Hoboken planning consultants presented a draft plan for what Hoboken’s northwest portion of town could look like at a public meeting at the Elysian Charter School.
According to the draft, the area could include two light rail stations, open space, a pedestrian plaza, and mixed-used buildings for both retail and residential dwellings.
The draft plan addresses how roughly 30 acres in the city’s northwest area should be developed.
It’s bounded by the 14th Street viaduct to the south, Park Avenue to the east, 17th Street to the north and the Palisades Cliffs to the west. The Hudson Bergen Light Rail line runs along the western and northern edges.
The section was designated as an area in need of rehabilitation by the city in December 2013.
The plan proposes two gateways to the area anchored by two light rail stations, one at 15th Street and Madison Street and one at 17th Street and Clinton Street.
These areas will have green-park and open space. Clinton Street from 17th Street to 14th Street could be turned into a pedestrian promenade closed to vehicles.
Fifteenth Street would act as the city’s main street, like a mini Washington Street with ground-floor commercial businesses and cafes.
The plan includes both residential and commercial mixed-use properties as well as indoor recreational and entertainment spaces near the 15th Street light rail.
These mixed-use properties are envisioned to include office flex space, incubator spaces, a school, hotels, and restaurants.
According to consultant Yogesh Saoji, planners wanted to make sure the area was a place where people could live, work, and play, which was not vacant during the day as are most residential neighborhoods.
The buildings range in height from two to 11 stories with an option to increase them by one to two stories.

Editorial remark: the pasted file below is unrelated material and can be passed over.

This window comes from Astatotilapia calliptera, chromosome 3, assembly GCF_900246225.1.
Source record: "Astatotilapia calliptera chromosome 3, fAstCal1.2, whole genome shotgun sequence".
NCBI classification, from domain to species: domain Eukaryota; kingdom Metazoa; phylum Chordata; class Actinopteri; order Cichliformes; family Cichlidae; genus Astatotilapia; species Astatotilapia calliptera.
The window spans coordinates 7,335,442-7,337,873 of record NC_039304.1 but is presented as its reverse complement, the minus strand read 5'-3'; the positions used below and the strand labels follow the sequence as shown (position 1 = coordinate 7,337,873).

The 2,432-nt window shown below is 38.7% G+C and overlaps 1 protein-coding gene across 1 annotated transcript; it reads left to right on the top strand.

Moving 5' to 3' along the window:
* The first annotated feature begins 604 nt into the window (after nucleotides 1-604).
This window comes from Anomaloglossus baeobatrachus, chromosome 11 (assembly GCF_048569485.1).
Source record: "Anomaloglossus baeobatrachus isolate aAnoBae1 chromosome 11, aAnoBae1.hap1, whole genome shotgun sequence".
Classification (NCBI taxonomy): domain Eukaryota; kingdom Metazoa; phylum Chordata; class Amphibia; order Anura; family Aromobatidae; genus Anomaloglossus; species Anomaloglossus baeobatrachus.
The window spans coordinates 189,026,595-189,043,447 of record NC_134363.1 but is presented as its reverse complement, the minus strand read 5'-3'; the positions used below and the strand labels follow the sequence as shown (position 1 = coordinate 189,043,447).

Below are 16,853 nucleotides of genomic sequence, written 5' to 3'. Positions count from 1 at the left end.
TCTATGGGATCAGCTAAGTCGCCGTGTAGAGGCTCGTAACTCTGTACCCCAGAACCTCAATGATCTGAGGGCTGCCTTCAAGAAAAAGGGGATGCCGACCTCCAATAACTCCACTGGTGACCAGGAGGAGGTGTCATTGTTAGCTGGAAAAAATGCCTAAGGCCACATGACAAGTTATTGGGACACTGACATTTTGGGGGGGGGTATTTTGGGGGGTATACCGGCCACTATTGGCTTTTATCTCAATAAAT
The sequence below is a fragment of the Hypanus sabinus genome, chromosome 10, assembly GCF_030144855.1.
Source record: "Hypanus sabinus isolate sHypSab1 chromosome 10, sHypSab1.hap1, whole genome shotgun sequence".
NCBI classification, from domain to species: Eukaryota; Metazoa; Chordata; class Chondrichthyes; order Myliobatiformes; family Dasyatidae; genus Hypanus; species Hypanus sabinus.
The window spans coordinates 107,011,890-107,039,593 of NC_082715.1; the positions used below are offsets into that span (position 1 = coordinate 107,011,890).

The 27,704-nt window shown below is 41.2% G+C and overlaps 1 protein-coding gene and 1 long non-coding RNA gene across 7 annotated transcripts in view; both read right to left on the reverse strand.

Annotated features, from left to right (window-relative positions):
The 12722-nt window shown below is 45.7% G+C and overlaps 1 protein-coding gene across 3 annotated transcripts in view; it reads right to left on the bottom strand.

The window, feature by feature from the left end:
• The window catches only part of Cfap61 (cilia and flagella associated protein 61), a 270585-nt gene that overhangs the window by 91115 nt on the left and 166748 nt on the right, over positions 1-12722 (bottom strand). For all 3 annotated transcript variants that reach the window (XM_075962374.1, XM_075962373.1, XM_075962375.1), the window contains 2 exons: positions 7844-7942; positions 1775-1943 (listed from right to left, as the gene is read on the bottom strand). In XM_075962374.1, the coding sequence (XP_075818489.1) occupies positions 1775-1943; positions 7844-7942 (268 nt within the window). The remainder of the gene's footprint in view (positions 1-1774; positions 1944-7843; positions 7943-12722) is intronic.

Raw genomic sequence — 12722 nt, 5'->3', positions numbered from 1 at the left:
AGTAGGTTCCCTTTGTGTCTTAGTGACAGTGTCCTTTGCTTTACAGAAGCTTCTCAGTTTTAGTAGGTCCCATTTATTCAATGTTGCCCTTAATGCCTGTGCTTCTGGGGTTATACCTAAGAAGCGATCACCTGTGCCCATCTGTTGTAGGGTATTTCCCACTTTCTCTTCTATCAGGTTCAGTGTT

The buildings tend to increase in height closer to Park Avenue to be in line with the neighboring residential buildings. The shortest buildings are near the westernmost edge.
Members of the public voiced several concerns at the Sept. 24 meeting, including issues with building height and lack of parking.
Saoji said the idea was for the neighborhood to be transit-oriented, noting that many people would take advantage of the light rail stations. But residents said that people would still use their cars, especially families, and there is no guarantee the light rail stations would be built because they would need to be constructed by NJ Transit.
As for building height, Mayor Ravi Bhalla said it was important for residents to put the plan in perspective. When he was on the council in 2009 the area could have had buildings that were 30 to 40 stories high.
“When I first learned of the North End Redevelopment Plan, what was being proposed at 1600 park, for example, is not what you see now at 10 or 12 stories but a 45 story building,” Bhalla said. “Through a long process of working with the community, we have been able to get that down.”
Councilwoman Tiffanie Fisher said it was important for residents of the area to consider the needs of the entire city because space is a premium.
“We have to figure out what’s not just right for the neighborhood but the city as a whole,” she said. “Land is constrained, and there are traffic challenges, and our public schools are bursting at the seams at the lower grade levels …We need to makes sure it is what works for Hoboken.”
According to the city, the planners will take the feedback and revise the plan before it is presented to the city council for a vote in the coming months.